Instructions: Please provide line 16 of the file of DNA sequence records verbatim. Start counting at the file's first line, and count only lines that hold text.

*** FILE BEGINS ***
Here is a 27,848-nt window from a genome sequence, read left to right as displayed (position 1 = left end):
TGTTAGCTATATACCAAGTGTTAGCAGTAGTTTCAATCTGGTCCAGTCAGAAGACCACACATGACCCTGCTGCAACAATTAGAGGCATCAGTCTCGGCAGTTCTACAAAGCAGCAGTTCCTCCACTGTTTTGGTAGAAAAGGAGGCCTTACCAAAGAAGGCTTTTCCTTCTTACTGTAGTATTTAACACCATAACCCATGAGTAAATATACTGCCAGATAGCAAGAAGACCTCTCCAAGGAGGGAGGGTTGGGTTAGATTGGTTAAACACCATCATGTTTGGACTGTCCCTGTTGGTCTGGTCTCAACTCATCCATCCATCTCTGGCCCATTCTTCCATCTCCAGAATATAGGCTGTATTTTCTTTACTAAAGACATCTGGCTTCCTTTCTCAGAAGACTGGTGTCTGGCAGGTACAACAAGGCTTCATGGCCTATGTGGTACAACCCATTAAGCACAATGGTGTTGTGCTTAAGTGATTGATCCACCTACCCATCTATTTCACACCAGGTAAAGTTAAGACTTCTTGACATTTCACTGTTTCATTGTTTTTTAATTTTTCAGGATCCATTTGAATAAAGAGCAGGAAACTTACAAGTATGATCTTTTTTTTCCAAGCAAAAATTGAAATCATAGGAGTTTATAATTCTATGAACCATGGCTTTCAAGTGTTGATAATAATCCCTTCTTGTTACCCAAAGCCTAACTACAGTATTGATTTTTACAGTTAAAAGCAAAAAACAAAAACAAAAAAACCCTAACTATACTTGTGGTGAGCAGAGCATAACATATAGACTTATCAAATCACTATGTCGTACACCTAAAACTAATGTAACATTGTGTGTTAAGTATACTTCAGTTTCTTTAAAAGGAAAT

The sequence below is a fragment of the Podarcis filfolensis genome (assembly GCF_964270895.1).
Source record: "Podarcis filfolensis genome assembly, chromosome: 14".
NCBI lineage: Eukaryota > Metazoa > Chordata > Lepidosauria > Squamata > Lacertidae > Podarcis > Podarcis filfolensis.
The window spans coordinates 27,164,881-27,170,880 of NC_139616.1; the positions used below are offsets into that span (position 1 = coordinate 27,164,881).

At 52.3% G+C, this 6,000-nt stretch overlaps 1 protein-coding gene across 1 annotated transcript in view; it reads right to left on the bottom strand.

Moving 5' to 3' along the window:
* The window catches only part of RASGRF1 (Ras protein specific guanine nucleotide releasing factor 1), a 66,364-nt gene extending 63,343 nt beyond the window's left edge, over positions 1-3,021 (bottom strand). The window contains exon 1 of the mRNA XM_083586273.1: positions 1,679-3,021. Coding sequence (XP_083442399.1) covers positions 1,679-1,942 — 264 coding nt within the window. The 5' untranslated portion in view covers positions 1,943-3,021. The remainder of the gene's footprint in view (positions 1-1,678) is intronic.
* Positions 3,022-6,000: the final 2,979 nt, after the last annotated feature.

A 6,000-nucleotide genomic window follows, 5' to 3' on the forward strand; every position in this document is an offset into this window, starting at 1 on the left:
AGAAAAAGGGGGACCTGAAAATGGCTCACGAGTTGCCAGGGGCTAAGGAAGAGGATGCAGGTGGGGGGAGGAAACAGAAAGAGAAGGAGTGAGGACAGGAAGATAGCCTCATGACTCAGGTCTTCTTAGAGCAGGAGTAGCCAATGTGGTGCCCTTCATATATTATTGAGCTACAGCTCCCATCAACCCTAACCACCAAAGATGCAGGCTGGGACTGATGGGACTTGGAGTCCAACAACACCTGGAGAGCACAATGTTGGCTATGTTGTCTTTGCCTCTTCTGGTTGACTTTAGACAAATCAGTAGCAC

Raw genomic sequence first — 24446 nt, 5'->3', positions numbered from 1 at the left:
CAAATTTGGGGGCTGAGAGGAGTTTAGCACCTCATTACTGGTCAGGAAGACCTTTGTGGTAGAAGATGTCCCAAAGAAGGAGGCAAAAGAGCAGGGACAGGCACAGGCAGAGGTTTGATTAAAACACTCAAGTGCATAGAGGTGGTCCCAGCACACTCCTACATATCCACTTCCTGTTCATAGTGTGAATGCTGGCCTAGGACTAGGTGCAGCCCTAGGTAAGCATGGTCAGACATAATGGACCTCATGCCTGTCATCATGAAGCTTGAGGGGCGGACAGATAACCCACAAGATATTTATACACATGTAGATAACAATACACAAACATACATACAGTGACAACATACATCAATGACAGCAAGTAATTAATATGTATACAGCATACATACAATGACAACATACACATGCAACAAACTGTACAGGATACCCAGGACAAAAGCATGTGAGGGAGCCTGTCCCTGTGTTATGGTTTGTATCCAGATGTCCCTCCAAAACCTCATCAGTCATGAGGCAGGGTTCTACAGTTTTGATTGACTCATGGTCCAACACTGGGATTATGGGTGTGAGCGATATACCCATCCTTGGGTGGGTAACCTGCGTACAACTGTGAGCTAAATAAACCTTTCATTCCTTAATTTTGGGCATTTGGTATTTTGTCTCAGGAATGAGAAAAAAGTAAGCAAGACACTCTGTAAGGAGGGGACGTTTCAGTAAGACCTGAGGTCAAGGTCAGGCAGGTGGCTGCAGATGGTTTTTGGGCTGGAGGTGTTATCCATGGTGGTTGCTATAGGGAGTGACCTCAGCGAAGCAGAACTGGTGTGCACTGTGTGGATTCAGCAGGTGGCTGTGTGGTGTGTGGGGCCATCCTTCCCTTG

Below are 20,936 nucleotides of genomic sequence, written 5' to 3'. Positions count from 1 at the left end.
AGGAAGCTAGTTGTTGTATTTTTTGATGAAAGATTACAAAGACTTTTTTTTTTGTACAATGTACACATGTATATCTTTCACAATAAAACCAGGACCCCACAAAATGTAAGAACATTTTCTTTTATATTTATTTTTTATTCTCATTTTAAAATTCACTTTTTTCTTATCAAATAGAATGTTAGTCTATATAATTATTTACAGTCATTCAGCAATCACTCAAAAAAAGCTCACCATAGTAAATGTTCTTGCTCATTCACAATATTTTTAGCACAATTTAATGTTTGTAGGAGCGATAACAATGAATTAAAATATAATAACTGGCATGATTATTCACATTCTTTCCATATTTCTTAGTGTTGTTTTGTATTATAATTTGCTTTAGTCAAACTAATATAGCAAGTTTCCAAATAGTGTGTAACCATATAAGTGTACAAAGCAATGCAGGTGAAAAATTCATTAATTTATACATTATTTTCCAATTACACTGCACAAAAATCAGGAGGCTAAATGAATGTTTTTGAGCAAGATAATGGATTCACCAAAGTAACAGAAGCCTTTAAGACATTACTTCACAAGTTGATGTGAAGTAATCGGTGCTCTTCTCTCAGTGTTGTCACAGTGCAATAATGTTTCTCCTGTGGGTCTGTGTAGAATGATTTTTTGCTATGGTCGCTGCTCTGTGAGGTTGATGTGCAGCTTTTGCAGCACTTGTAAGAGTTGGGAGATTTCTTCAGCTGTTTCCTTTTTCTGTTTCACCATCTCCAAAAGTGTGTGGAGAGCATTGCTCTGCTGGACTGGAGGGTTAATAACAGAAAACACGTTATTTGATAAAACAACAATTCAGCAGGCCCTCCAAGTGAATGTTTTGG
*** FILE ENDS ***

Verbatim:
AGGAAGCTAGTTGTTGTATTTTTTGATGAAAGATTACAAAGACTTTTTTTTTTGTACAATGTACACATGTATATCTTTCACAATAAAACCAGGACCCCACAAAATGTAAGAACATTTTCTTTTATATTTATTTTTTATTCTCATTTTAAAATTCACTTTTTTCTTATCAAATAGAATGTTAGTCTATATAATTATTTACAGTCATTCAGCAATCACTCAAAAAAAGCTCACCATAGTAAATGTTCTTGCTCATTCACAATATTTTTAGCACAATTTAATGTTTGTAGGAGCGATAACAATGAATTAAAATATAATAACTGGCATGATTATTCACATTCTTTCCATATTTCTTAGTGTTGTTTTGTATTATAATTTGCTTTAGTCAAACTAATATAGCAAGTTTCCAAATAGTGTGTAACCATATAAGTGTACAAAGCAATGCAGGTGAAAAATTCATTAATTTATACATTATTTTCCAATTACACTGCACAAAAATCAGGAGGCTAAATGAATGTTTTTGAGCAAGATAATGGATTCACCAAAGTAACAGAAGCCTTTAAGACATTACTTCACAAGTTGATGTGAAGTAATCGGTGCTCTTCTCTCAGTGTTGTCACAGTGCAATAATGTTTCTCCTGTGGGTCTGTGTAGAATGATTTTTTGCTATGGTCGCTGCTCTGTGAGGTTGATGTGCAGCTTTTGCAGCACTTGTAAGAGTTGGGAGATTTCTTCAGCTGTTTCCTTTTTCTGTTTCACCATCTCCAAAAGTGTGTGGAGAGCATTGCTCTGCTGGACTGGAGGGTTAATAACAGAAAACACGTTATTTGATAAAACAACAATTCAGCAGGCCCTCCAAGTGAATGTTTTGG